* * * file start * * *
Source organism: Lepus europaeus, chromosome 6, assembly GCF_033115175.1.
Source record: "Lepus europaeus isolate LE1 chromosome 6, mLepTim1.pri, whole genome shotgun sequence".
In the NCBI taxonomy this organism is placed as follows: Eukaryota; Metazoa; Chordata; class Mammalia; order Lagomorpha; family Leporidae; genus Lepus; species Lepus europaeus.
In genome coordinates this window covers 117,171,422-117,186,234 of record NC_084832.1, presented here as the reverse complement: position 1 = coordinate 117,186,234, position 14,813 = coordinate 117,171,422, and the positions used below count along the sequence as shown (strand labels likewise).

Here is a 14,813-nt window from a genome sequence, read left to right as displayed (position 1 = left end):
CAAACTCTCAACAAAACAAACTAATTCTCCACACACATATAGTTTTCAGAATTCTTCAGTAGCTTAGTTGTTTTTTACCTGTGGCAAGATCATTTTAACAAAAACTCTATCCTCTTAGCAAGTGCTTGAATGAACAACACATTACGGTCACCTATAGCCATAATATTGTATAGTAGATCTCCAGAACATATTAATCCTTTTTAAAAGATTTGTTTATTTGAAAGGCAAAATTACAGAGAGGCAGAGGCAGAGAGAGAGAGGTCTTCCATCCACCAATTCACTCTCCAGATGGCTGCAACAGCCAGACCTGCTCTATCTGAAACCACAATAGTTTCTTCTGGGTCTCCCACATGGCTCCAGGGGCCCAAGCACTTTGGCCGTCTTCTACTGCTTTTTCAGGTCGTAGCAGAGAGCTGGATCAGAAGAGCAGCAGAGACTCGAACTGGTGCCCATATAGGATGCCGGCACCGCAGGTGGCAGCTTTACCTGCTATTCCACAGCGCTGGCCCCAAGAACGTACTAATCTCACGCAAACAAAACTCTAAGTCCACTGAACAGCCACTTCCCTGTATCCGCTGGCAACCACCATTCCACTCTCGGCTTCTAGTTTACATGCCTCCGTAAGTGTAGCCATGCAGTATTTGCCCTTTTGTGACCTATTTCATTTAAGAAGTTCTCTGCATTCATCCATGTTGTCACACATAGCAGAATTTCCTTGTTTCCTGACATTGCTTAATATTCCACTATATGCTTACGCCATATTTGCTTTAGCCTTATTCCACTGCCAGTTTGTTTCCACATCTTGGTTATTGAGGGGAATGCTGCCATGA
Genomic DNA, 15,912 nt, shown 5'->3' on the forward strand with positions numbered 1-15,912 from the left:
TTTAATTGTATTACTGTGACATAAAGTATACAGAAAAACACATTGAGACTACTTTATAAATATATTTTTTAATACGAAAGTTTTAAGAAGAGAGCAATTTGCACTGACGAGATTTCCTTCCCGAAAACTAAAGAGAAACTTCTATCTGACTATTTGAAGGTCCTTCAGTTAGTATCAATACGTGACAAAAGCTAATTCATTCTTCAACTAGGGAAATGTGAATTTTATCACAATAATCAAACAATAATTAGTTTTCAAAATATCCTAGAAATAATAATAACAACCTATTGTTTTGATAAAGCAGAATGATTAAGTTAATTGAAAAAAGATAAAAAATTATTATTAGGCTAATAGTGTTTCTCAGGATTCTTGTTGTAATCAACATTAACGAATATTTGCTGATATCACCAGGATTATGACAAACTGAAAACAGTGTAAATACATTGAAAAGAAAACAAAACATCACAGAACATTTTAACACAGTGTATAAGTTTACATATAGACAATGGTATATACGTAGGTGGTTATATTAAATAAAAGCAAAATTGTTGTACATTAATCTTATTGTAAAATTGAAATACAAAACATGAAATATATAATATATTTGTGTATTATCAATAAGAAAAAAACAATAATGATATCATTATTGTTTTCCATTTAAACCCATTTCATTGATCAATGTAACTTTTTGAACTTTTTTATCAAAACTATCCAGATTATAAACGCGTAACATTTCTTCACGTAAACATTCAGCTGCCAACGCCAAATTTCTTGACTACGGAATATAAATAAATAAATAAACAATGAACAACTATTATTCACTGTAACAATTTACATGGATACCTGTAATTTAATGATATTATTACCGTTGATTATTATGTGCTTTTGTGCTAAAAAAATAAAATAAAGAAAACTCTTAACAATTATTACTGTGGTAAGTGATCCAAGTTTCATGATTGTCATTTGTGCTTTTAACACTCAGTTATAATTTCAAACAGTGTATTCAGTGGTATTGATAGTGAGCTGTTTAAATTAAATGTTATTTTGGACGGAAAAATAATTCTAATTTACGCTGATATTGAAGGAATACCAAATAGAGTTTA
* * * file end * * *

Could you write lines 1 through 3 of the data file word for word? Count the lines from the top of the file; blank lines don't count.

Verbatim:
Source organism: Lepus europaeus, chromosome 6, assembly GCF_033115175.1.
Source record: "Lepus europaeus isolate LE1 chromosome 6, mLepTim1.pri, whole genome shotgun sequence".
In the NCBI taxonomy this organism is placed as follows: Eukaryota; Metazoa; Chordata; class Mammalia; order Lagomorpha; family Leporidae; genus Lepus; species Lepus europaeus.